Pitching prospect Macko introduced to baseball in Slovakia

 It’s safe to say that left-handed pitching prospect Adam Macko was the only player at Tournament 12 this year that was introduced to the game of baseball in Slovakia. Photo Credit: Nikolas Marsiglio

It’s safe to say that left-handed pitching prospect Adam Macko was the only player at Tournament 12 this year that was introduced to the game of baseball in Slovakia. Photo Credit: Nikolas Marsiglio

By Peter Mendelsohn

Canadian Baseball Network

Many great baseball players grew up in countries that were hotbeds for the sport. Dominican Republic. Venezuela. Slovakia.

Wait a second. Slovakia?

That’s exactly where Adam Macko learned to ply his trade.

What do his teammates at the Vauxhall Academy of Baseball think of his origins?

“They don’t even know there’s a country called Slovakia,” said Macko, after a Tournament 12 round-robin game at Rogers Centre in Toronto.

The six-footer recalled how he first learned the game in the soccer mad nation.

“It was my first day of Grade One and I was really nervous,” said Macko.

He noticed a baseball tryout open to whoever wanted to sign up.

“I had no idea what the sport was,” said Macko. “We had little ball pit balls, and we hit them off a tee. I really liked it. It was fun.”

Macko joined his school team, much to the confusion of those around him.

“None of my parents’ friends really understood it,” he said.

Playing baseball in Bratislava, Slovakia did have a silver lining. His school team was guaranteed to make the finals every year. After all, they only had one other squad to compete against.

After years of collecting gold and silver medals, Macko and his family moved to Ireland in 2012, where the left-handed pitcher used a universal tool to get better at his craft.

Youtube.

“I started (watching) when I was 11 years old,” said Macko.

“I looked up who the best pitcher in the world was and in 2011, it was Justin Verlander. So I started copying him. I really liked the way he threw.”

In 2013, the Macko clan migrated to Canada, after Adam’s father, Vladimir, got a job in Alberta. Macko thrived in the Great White North, going from a 12-year-old with potential to a 17-year-old with a serious future in baseball.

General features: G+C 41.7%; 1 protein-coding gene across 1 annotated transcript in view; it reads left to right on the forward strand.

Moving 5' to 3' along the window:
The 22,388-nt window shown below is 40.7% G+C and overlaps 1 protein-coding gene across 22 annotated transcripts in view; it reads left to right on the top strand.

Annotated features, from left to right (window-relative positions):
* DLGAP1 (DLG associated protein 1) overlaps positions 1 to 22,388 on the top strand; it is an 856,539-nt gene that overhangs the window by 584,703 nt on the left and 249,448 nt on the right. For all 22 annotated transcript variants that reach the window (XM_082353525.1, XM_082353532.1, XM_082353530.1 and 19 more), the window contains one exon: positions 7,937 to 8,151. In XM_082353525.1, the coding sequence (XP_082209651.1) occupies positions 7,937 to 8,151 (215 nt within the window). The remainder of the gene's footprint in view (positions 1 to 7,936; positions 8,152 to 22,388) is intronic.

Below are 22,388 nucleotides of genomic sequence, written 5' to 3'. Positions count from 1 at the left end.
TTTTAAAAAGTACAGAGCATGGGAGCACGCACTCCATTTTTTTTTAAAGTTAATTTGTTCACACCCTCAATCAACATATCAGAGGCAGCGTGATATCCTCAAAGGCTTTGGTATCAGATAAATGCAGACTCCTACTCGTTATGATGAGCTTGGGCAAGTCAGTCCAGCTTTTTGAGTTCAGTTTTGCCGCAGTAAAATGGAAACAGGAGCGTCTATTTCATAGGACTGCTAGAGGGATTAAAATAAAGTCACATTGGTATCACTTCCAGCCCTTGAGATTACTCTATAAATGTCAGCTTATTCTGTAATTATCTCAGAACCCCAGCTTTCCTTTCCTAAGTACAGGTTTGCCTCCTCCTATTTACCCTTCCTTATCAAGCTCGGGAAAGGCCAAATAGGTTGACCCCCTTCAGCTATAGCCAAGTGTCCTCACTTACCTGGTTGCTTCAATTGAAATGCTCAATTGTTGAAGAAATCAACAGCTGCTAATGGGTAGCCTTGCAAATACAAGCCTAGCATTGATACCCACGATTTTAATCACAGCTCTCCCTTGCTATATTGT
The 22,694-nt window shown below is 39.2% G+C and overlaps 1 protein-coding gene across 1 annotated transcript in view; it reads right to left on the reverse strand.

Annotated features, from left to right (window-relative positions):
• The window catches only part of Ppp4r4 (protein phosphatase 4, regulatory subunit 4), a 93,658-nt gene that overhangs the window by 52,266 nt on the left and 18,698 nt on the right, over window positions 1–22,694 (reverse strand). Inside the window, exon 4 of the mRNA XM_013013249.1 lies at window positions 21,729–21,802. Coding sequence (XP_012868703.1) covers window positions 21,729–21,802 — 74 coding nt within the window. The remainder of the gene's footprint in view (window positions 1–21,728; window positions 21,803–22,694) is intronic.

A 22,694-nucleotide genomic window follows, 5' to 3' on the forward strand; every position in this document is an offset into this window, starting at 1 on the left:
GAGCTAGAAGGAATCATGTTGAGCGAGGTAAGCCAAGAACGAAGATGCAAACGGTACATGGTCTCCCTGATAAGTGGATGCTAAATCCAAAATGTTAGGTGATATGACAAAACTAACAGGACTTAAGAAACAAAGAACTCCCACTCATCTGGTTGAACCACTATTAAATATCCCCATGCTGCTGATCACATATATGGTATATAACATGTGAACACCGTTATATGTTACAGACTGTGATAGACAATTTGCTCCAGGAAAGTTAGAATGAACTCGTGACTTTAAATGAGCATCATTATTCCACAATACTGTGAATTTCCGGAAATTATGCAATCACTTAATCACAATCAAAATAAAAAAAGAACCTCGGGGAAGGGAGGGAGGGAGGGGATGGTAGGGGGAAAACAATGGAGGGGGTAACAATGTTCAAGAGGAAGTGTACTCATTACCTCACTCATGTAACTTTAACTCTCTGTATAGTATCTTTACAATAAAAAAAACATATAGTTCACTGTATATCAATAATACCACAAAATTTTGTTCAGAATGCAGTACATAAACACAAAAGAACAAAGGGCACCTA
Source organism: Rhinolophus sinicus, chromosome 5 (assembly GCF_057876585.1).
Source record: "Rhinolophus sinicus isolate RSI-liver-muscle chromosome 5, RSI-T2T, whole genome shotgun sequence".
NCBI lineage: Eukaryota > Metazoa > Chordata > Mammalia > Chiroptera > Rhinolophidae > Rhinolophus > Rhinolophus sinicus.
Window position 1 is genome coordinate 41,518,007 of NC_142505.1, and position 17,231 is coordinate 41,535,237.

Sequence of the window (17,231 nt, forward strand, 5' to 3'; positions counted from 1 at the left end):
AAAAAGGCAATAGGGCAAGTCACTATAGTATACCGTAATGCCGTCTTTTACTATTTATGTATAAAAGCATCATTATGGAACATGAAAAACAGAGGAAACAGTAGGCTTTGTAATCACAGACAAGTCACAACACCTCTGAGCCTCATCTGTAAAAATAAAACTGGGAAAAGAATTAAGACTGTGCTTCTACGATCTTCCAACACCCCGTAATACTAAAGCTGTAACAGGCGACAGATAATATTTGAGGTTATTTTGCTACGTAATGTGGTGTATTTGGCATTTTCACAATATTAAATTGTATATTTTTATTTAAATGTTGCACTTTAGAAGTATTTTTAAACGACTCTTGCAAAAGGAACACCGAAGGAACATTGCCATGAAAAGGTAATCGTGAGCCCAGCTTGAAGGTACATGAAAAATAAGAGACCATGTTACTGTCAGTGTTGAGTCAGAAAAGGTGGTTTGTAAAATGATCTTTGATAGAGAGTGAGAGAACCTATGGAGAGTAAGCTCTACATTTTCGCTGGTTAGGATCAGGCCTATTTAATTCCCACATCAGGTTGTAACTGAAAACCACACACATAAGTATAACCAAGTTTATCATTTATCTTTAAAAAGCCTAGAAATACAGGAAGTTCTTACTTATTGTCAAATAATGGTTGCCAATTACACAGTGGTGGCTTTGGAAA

He developed an excellent breaking ball and changeup, and recently hit a velocity of 91 mph with his fastball. Long-time baseball writer Bob Elliott ranks Macko as the fifth best prospect on the 2019 Canadian Baseball Network Draft List.

The Purdue University commit’s success can be attributed to a lot more than just watching Youtube.

“He’s not satisfied with being OK,” said Vauxhall Baseball Academy head coach Les McTavish, while in Toronto for T12.

“When he gets out of bed every single day, he has a purpose. He works hard at school, takes care of his nutrition, and makes sure he does conditioning. Every day he’s trying to improve and be better.”

According to McTavish, Macko’s work ethic is a testament to his upbringing, and in particular, his father Vladimir.

“Vlad has had a huge influence on Adam in so many positive ways,” said McTavish. “He’s a super human being. He’s polite, caring, quiet.”

Vladimir might have a modest personality, but he certainly isn’t reserved on social media. The concrete pump operator boasts a Twitter account filled with content promoting his son. And while Adam watches youtube videos, Vladimir produces them - featuring footage of Adam, of course.

Split-screen footage contrasting Macko and Verlander’s delivery is certainly amusing. But does the Stony Plain resident actually have a chance to go head-to-head with his childhood idol in the major leagues one day?

“I’d like to think so,” said McTavish. “He’s as good as anyone I’ve ever coached at the Vauxhall Academy. He continues to get better and if he can stay healthy, the sky’s the limit.”

“I’d be really surprised if he doesn’t play professional baseball at some point.”

Macko, already media savvy at the age of 17, understands how to diplomatically answer a question about his future potential.

“I just want to be the best I can, and whatever happens happens.”